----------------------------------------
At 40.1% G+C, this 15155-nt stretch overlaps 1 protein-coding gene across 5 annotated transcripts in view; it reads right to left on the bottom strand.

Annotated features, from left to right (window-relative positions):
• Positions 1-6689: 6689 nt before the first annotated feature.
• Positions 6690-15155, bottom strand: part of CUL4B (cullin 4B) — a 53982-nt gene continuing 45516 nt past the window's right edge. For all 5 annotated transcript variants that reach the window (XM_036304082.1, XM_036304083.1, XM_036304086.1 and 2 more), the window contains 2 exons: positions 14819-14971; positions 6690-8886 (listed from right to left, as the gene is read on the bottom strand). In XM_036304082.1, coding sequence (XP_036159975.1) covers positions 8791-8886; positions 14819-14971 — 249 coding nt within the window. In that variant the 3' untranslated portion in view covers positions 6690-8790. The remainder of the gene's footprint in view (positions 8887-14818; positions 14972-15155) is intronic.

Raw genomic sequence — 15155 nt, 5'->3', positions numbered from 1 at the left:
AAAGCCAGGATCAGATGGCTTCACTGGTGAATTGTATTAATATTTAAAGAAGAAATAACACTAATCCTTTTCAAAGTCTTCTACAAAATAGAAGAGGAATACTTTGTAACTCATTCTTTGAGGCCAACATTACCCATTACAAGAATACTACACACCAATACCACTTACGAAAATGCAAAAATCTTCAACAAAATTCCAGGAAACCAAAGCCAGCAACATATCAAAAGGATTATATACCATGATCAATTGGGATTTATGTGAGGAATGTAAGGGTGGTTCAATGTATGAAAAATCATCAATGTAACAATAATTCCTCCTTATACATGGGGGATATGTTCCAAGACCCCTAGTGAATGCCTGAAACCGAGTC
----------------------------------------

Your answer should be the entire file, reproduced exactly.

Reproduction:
At 40.1% G+C, this 15155-nt stretch overlaps 1 protein-coding gene across 5 annotated transcripts in view; it reads right to left on the bottom strand.

Annotated features, from left to right (window-relative positions):
• Positions 1-6689: 6689 nt before the first annotated feature.
• Positions 6690-15155, bottom strand: part of CUL4B (cullin 4B) — a 53982-nt gene continuing 45516 nt past the window's right edge. For all 5 annotated transcript variants that reach the window (XM_036304082.1, XM_036304083.1, XM_036304086.1 and 2 more), the window contains 2 exons: positions 14819-14971; positions 6690-8886 (listed from right to left, as the gene is read on the bottom strand). In XM_036304082.1, coding sequence (XP_036159975.1) covers positions 8791-8886; positions 14819-14971 — 249 coding nt within the window. In that variant the 3' untranslated portion in view covers positions 6690-8790. The remainder of the gene's footprint in view (positions 8887-14818; positions 14972-15155) is intronic.

Raw genomic sequence — 15155 nt, 5'->3', positions numbered from 1 at the left:
AAAGCCAGGATCAGATGGCTTCACTGGTGAATTGTATTAATATTTAAAGAAGAAATAACACTAATCCTTTTCAAAGTCTTCTACAAAATAGAAGAGGAATACTTTGTAACTCATTCTTTGAGGCCAACATTACCCATTACAAGAATACTACACACCAATACCACTTACGAAAATGCAAAAATCTTCAACAAAATTCCAGGAAACCAAAGCCAGCAACATATCAAAAGGATTATATACCATGATCAATTGGGATTTATGTGAGGAATGTAAGGGTGGTTCAATGTATGAAAAATCATCAATGTAACAATAATTCCTCCTTATACATGGGGGATATGTTCCAAGACCCCTAGTGAATGCCTGAAACCGAGTC